Browsing by Author "Ramsay, Dylan"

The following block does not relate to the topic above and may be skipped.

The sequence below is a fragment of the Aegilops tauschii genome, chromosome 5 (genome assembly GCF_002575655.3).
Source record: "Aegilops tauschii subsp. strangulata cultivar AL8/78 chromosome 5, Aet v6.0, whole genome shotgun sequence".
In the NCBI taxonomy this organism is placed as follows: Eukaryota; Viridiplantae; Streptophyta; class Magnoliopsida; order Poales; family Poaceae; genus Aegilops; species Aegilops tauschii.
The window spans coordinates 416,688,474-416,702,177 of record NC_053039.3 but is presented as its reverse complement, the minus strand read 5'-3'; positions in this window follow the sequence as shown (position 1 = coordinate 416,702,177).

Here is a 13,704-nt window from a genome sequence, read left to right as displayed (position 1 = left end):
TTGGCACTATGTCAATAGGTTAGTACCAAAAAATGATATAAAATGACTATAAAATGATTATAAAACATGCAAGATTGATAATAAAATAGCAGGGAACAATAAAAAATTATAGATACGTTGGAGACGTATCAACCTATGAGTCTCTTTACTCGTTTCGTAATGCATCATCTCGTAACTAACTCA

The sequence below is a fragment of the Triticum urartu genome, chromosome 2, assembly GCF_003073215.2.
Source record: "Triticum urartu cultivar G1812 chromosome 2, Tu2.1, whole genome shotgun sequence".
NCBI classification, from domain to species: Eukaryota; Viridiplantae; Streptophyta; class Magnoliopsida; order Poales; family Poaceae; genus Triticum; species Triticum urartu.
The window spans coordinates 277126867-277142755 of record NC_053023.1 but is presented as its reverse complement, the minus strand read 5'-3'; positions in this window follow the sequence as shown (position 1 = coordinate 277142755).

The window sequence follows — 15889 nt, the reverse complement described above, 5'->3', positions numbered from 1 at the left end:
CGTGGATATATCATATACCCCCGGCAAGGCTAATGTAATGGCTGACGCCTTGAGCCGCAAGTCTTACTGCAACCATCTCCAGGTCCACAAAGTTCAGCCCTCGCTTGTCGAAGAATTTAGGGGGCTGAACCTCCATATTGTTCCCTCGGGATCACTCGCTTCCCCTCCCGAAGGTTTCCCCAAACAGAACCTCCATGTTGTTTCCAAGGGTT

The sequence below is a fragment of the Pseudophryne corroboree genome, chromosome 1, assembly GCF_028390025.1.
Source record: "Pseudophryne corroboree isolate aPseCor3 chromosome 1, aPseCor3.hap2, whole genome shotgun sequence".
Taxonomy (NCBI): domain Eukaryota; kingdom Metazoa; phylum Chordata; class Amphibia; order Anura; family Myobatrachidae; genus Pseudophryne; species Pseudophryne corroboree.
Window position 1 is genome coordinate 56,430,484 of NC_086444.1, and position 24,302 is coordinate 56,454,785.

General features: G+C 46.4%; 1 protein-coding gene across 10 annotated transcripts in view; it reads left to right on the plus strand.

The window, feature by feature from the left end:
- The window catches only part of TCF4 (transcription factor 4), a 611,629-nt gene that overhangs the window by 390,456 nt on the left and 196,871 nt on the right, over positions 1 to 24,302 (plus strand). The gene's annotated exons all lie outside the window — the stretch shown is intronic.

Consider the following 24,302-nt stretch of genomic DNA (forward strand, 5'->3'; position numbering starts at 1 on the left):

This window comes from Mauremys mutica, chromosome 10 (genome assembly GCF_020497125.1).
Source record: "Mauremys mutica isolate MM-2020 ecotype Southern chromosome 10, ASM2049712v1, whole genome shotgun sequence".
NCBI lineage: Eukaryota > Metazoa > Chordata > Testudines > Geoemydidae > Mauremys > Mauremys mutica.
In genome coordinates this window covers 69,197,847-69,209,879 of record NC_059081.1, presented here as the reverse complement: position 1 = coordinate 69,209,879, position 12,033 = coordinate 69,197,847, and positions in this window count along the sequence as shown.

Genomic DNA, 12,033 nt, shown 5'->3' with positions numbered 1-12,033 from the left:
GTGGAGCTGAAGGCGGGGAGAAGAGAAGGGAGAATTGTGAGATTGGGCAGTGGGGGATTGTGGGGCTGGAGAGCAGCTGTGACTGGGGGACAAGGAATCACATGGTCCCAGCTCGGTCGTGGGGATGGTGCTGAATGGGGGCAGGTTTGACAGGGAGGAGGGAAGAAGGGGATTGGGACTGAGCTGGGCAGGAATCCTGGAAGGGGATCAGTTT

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- ItemTime-lapse analysis and morphokinetic evaluation of fresh vs. vitrified/warmed oocytes, including donor and explorative sibling oocyte cycles(Stellenbosch : Stellenbosch University., 2020-03) Ramsay, Dylan; Windt De Beer, Marie-Lena; Van Waart, Johannes; Els-Smit, Lydia; Stellenbosch University. Faculty of Medicine and Health Sciences. Dept. of Obstetrics and Gynaecology.ENGLISH ABSTRACT: BACKGROUND: Infertility is defined as a disorder of the reproductive system whereby there is failure to achieve a clinical pregnancy after 12 months or more of regular unprotected sexual intercourse. The primary objective of Assisted Reproductive Technologies (ART) is to implement fertilization in instances where corrective therapy for male or female patients cannot yield fertilization. During the past three decades infertility has become more prevalent. In addition to this, the commercialized world has experienced a trend of women conceiving their firstborn within their later reproductive years. This trend of delaying motherhood has thus led to the common use of oocyte vitrification protocols, which have become increasingly robust over the years. The validation of the oocyte vitrification protocol essentially came from the comparison of fresh versus vitrified/warmed oocytes and how they succeeded in in vitro fertilization (IVF)/intracytoplasmic sperm injection (ICSI) outcomes. It was reported that there were no differences in fertilization rates, implantation rate and pregnancy rates when comparing fresh vs. vitrified/warmed oocytes. Furthermore, there is a trend towards implementing morphokinetic analyses to examine the comparisons between fresh and vitrified/frozen oocytes. With the rapid progression in technology within the ART field of medicine, time lapse systems (TLS) presents an extremely unique and promising tool for improving embryo selection. Improvement of embryo selection will only advocate for the production of clinic-specific embryo kinetic models for prediction of success. The more models of embryo selection we create, the more we may understand whether an optimal morphokinetic profile exists. AIMS: Primary aim: To investigate the comparison with fresh and vitrified/warmed oocytes, using TLS imaging, as well as creating a normative range to reference the classification of future embryo developments. Secondary aim: To investigate the embryo development time lapse (TL) time points of sibling oocytes of patients having both fresh and vitrified oocytes used for treatment in the same insemination cycle. MATERIALS AND METHODS: Retrospective study conducted from 2013 to 2017 at Wijnland Fertility Clinic on de-identified, aggregated TL patient oocyte and embryo development data. Data was filtered according to exclusion and inclusion criteria. Statistical analysis rendered descriptive statistics, quantile (median) regression tests, TOST tests, and matched design linear regression model tests. RESULTS: Results indicated an overall delay in time points and durations between time-points for the vitrified/warmed oocyte population, when compared to their fresh counterparts. Using the quantile (median) regression model, it was found that almost all vitrified/warmed timings were slower than their fresh counterparts (p<0.05), whereby t5 (p=0.068; 95% CI) and t9 (p=0.106; 95% CI) were not. Using the TOST method, it was found that at the 5% level of equivalence, no time points showed equivalence (p<0.05; 90% CI; 5%). It was found at the 10% level that there was significant non-equivalence for time points tPB2, tPNa, t2, t4, t6, t8, tSC, tSB, tB and tHB (p<0.05; 90%CI; 10%). This indicated that for the times stated for non-equivalence there was a delay in timings within the vitrified/warmed oocyte population. Conversely, also at the 10% level, it was found that there was significant equivalence for time points tPNf, t3, t5, t7, t9+ and tEB (p<0.05; 90%CI; 10%), This indicated that for the time points stated there was no statistically significant difference in timings with regards to the fresh and vitrified/warmed oocyte population. Lastly, for the sibling oocyte study, there were no consistent patterns found. This was due to the small population size (n=57). CONCLUSION: In conclusion, this study showed that there was a statistically significant overall delay within the timings for vitrified/warmed oocytes when compared to their fresh counterparts. The most statistically significant findings within this study include the delayed vitrified/warmed oocyte time points for tPNa, t2, t4, t8, tSC, tSB and tHB (p<0.05). The most significant clinical finding of this study was the assumption that vitrified/warmed oocytes undergo mitochondrial stress post warming and requires 2-3 hours of culture in order to reboot the cellular machinery to full operating potential. As a result of this assumption it was suggested that vitrified/warmed oocytes exhibit a 1-hour insemination delay in order to give opportunity for mitochondrial recovery post warming. Another crucial finding was that there was a total delay in the vitrified/warmed oocyte population of 8,53 hours, which could lead to the assumption that even though there was a statistically significant lag exhibited within the vitrified/warmed oocyte population, this is most probably not of clinical significance.